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Circus career for long-time ringmaster more than pursuit of happiness

Johnathan Lee Iverson sheds light on traveling with the Ringling Bros. and his view on the purpose of life.
Ringmaster, Jonathan Lee Iverson, performing in Grand Rapids.

Ringmaster, Jonathan Lee Iverson, performing in Grand Rapids. /Lucas Rose

"We're doing a disservice to ourselves with this new religion of happy," says Johnathan Lee Iverson, face and ringmaster of the Ringling Bros. Circus. He performs with animals and acrobats for thousands of viewers while wearing bedazzled top hats and tuxes. He puts on a show that aims to bring people joy, yet he himself has values that look past this happiness. 

"You hear people say the purpose of life is to be happy, which is stupid. It's not. I say, the purpose of life is to give to the business of doing what you're supposed to be doing," says Iverson. That's what he is fulfilling in his circus life, getting to the business of who he is. He's a ringmaster, singer and performer. While performing almost 411 shows a year and traveling on a train year round, he also manages to be a husband and father. Iverson performs all over the country while keeping his family close. His two kids and wife, also a performer in the circus, travel with him.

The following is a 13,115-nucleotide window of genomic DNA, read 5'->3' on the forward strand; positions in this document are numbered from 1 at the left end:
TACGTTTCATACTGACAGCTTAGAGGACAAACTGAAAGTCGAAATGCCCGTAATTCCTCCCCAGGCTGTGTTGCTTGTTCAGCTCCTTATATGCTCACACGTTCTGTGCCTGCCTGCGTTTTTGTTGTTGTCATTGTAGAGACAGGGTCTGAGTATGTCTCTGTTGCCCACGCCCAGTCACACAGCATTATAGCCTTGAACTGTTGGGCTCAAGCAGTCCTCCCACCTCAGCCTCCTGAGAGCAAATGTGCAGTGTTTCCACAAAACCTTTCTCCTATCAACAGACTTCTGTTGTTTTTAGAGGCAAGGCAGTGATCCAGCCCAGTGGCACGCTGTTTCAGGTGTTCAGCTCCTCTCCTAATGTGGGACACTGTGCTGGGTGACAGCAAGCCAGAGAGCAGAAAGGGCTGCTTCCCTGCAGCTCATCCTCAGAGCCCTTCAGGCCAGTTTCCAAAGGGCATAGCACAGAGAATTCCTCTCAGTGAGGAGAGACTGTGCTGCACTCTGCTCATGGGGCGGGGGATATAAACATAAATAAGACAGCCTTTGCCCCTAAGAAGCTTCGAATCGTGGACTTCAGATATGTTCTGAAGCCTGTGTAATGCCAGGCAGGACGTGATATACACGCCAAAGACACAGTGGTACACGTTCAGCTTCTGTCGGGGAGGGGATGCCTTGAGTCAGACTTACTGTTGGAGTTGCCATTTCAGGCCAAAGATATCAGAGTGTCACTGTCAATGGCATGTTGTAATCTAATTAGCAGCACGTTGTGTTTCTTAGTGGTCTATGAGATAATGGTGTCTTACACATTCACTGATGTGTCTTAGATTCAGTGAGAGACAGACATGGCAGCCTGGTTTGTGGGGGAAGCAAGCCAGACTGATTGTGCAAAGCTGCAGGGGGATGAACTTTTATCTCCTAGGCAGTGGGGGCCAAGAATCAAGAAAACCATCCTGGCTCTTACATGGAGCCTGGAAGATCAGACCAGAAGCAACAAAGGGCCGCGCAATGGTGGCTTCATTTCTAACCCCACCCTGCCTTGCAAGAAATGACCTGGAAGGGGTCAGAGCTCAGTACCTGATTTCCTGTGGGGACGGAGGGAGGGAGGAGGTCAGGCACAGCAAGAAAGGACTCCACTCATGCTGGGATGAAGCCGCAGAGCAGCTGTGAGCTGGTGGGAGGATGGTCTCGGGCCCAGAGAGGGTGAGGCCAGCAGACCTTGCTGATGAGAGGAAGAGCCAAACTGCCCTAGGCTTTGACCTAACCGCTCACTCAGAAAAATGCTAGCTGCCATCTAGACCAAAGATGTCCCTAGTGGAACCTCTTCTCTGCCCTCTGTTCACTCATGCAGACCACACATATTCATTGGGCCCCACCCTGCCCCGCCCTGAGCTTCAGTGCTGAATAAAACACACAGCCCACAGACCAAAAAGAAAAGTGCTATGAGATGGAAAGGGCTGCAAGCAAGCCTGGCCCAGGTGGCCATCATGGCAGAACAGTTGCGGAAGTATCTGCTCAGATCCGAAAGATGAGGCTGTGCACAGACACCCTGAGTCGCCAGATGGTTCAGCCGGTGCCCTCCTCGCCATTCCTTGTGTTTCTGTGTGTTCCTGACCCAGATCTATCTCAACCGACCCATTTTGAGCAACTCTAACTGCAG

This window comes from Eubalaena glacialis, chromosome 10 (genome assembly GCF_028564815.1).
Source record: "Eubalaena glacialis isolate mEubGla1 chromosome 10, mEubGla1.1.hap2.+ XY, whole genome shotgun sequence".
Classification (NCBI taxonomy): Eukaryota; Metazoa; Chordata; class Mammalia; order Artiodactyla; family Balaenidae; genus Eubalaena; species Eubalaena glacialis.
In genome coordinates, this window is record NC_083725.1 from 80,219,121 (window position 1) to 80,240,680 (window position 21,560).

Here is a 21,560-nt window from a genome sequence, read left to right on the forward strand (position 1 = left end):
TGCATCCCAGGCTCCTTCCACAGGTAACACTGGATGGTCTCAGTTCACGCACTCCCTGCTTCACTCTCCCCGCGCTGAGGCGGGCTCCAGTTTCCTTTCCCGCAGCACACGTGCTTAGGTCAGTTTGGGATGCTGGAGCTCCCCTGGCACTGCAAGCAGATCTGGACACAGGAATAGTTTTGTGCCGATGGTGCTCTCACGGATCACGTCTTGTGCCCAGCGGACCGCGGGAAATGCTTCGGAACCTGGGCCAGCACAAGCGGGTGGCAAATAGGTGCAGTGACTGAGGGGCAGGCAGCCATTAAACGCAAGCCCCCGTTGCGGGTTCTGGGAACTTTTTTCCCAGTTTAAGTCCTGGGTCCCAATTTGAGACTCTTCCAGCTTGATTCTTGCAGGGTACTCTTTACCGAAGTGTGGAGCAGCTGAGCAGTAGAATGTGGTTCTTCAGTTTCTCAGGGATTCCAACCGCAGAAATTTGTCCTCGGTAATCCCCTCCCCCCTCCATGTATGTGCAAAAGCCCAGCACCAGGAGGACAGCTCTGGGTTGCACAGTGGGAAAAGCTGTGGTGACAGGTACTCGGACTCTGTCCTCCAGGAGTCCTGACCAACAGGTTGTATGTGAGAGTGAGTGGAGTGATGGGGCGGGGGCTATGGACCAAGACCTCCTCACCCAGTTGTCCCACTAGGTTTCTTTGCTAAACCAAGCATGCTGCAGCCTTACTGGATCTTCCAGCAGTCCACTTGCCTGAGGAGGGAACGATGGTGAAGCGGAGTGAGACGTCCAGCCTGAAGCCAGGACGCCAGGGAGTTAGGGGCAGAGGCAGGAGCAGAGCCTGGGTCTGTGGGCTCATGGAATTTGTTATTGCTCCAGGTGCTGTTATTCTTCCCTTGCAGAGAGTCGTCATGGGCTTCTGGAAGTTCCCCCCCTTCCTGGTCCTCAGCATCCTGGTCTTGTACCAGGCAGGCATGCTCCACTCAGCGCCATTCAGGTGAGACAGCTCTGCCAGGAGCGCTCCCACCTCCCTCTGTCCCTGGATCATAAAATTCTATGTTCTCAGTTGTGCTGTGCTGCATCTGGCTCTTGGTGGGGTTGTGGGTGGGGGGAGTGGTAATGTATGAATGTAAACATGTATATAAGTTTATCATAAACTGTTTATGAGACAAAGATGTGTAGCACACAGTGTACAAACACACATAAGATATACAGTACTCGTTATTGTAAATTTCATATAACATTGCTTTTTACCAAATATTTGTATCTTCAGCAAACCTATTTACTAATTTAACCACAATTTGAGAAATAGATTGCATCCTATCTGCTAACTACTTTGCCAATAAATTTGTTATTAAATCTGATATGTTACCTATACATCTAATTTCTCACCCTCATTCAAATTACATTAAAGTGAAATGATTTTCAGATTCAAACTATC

"We work together; we play together; we live together," says Iverson. The circus eliminates the difficult choice that many other showbizz professions demand: do what you love, or be with the ones you love. This is one of the reasons Iverson claims to have the 'best job in showbiz.' Traveling with the Ringling Bros. allows Iverson to keep his family strong. 

"The thing that makes the circus special is we understand relationships and that's what life is," says Iverson, "It evolves around relationships."

"I understand the great fortune of being able to do what it is I love," says Iverson. He also acknowledges the downfalls of his lifestyle. He says circus life to be a 'singers nightmare' because of the ever-changing climates and arenas that come along with the traveling. The circus constantly demands adjustments out of its crew. Adaptations have to be made for the show to run smoothly. 

"You figure out ways to overcome a lot of those challenges," says Iverson, "It's amazing the adjustments you can make as a human being." 

A circus ringmaster works alongside wild animals, such as elephants and tigers. Yet this ringmaster says it's the human beings that are fascinating. Life in the circus is hectic, as one would imagine. But surprisingly, it's not the animals that make it hectic. It is the people, the balancing and managing of the relationships within the circus.

"The animals are the most predictable thing here. It's the two-legged animals that you have to worry about," says Iverson.

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